Painting the flat colors starts to get things looking better, but the next step is where things start to pop as you add some dry-brushing to start bringing out the texture and highlights. This part is fun. I’m getting better at it, I think.
The next step is sort of the contrast to the dry brushing for highlights. It involves using a wash of colored paint (usually black or black and some brown) to fill in some of the depressions and give it more definition. This dark wash is kind of the balance to the highlighting. I knocks down the brightness and represents the dirt and dust and crust that accretes with age. I even threw in some green wash to represent the moss that would build up around things over time.
I wrapped this project with a couple of coats with a spray-on polyurethane to protect it. After letting that dry it was time to move it in and populate it. I might need to add some sort of light because the upper levels get a bit more shadowed than I’d like. Maybe something with some LEDs. We’ll see.
I’m happy with this project, in part because it’s unique and one-of-a-kind. While I stole (borrowed!) from lots of sources, it’s clearly a product of my brain and hands and I had a great deal of fun making it!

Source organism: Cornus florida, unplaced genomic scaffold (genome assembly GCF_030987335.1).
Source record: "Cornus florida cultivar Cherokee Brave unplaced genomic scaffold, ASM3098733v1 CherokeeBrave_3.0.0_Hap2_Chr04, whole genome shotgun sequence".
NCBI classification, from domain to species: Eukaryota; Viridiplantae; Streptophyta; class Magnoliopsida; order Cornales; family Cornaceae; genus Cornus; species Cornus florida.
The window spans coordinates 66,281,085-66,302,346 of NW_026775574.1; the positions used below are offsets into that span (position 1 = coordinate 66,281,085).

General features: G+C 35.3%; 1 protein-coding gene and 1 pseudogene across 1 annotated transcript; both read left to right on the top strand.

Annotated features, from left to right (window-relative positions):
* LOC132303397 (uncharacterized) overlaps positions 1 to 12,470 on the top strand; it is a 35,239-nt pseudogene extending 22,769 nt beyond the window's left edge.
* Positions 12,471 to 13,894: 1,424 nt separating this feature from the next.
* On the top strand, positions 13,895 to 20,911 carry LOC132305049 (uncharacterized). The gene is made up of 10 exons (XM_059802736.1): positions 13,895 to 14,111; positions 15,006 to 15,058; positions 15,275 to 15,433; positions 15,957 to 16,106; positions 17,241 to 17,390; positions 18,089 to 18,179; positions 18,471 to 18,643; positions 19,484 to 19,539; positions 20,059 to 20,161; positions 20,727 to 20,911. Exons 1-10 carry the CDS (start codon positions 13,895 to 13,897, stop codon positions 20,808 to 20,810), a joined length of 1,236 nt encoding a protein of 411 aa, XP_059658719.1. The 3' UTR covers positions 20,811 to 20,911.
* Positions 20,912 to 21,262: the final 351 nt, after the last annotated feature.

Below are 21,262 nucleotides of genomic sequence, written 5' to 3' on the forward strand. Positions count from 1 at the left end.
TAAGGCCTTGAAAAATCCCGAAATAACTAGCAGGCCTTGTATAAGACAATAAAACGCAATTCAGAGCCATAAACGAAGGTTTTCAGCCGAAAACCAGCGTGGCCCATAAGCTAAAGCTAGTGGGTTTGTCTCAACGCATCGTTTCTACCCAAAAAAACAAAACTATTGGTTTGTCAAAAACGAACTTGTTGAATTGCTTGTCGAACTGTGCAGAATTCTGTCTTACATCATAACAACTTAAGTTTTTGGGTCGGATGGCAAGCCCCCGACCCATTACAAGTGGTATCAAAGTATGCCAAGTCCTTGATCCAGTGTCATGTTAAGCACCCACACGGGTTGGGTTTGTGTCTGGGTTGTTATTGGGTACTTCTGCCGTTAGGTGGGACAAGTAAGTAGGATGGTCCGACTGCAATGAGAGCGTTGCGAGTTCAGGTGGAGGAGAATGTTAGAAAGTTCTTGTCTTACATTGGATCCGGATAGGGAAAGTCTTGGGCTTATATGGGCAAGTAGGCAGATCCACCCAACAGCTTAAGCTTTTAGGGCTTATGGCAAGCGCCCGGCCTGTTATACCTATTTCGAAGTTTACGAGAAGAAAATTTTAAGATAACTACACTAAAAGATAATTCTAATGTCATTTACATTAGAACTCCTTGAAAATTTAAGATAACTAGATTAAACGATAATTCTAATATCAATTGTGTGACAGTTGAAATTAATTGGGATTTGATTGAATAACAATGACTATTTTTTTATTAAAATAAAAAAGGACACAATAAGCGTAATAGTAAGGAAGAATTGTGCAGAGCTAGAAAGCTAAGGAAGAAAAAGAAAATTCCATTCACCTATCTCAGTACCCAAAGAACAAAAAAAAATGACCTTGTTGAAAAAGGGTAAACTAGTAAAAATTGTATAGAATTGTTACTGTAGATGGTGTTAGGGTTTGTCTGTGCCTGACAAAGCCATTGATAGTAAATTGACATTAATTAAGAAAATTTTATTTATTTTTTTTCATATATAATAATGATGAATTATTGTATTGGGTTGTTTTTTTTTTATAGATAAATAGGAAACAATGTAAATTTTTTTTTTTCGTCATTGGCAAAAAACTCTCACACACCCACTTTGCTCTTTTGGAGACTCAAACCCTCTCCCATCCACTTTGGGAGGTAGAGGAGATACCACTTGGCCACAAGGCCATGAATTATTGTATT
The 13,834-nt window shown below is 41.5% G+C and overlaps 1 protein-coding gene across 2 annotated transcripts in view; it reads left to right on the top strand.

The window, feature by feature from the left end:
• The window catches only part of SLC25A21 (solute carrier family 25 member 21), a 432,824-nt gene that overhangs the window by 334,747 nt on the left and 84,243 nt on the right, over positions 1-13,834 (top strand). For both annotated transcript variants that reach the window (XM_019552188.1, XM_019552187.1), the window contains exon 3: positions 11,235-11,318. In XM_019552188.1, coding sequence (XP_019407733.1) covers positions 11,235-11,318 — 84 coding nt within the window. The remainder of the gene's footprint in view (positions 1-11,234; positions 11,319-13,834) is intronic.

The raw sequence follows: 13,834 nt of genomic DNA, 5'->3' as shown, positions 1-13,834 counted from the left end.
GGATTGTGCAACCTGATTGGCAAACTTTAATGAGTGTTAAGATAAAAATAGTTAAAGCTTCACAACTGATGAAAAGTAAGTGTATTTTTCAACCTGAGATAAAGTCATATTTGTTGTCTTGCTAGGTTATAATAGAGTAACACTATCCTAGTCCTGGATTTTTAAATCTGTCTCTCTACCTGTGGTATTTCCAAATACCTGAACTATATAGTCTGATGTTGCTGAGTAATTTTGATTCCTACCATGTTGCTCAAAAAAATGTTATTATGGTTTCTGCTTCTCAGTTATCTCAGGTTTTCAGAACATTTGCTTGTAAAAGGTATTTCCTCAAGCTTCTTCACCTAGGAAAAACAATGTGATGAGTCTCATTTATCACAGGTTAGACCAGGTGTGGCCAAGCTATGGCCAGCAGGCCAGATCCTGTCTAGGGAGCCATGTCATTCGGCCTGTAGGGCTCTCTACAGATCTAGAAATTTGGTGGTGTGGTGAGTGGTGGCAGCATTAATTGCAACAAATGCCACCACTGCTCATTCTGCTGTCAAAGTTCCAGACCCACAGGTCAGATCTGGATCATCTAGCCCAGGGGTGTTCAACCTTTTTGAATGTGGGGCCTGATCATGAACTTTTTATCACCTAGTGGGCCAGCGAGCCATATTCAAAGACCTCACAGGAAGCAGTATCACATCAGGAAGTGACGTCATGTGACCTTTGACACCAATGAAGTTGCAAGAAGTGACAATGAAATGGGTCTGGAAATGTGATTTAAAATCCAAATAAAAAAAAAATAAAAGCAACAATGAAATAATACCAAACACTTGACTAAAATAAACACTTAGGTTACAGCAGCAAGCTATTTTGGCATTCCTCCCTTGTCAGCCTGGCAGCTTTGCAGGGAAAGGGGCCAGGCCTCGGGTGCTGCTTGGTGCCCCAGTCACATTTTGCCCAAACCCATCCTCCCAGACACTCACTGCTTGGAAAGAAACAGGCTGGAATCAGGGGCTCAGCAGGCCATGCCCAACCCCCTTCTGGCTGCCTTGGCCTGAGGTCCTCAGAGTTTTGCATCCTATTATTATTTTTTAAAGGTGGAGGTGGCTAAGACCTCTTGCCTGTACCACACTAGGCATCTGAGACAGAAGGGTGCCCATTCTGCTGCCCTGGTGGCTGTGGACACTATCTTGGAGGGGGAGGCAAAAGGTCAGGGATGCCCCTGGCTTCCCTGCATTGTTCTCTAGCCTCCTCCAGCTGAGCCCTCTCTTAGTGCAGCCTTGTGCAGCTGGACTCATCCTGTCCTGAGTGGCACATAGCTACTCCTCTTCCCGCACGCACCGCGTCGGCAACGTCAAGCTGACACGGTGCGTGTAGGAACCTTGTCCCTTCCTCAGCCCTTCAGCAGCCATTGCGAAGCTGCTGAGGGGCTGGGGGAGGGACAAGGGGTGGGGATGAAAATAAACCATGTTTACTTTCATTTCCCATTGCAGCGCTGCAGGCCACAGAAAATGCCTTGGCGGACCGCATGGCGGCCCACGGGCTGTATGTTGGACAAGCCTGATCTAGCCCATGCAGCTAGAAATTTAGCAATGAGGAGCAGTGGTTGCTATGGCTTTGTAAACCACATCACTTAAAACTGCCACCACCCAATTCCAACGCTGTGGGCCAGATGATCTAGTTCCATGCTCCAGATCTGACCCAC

Some time back I was watching Jeremy on Black Magic Craft [Youtube] and in one episode he built his own epic scale Earth Elemental or Rock Golem. If that doesn’t mean much, think Rock Monster or go watch the video.
His was a very large scale build and I don’t have that much room to either store something that size or probably much opportunity to use something that big, so I decided to build something more roughly sized to the games we play where it was, maybe, twice as big as a typical player. Maybe 8′-10′ scale feet tall.
For my version, I thought I might benefit from adding a bit more skeletal support, so I wanted to build an armature out of some aluminum wire I had, so I twisted something up, applied copious amounts of hot glue and got the basic armature and did a big of basic positioning of the torso, arms and legs. Once I was generally happy with the results, I glued these go some chip board to secure it and allow me to build on it.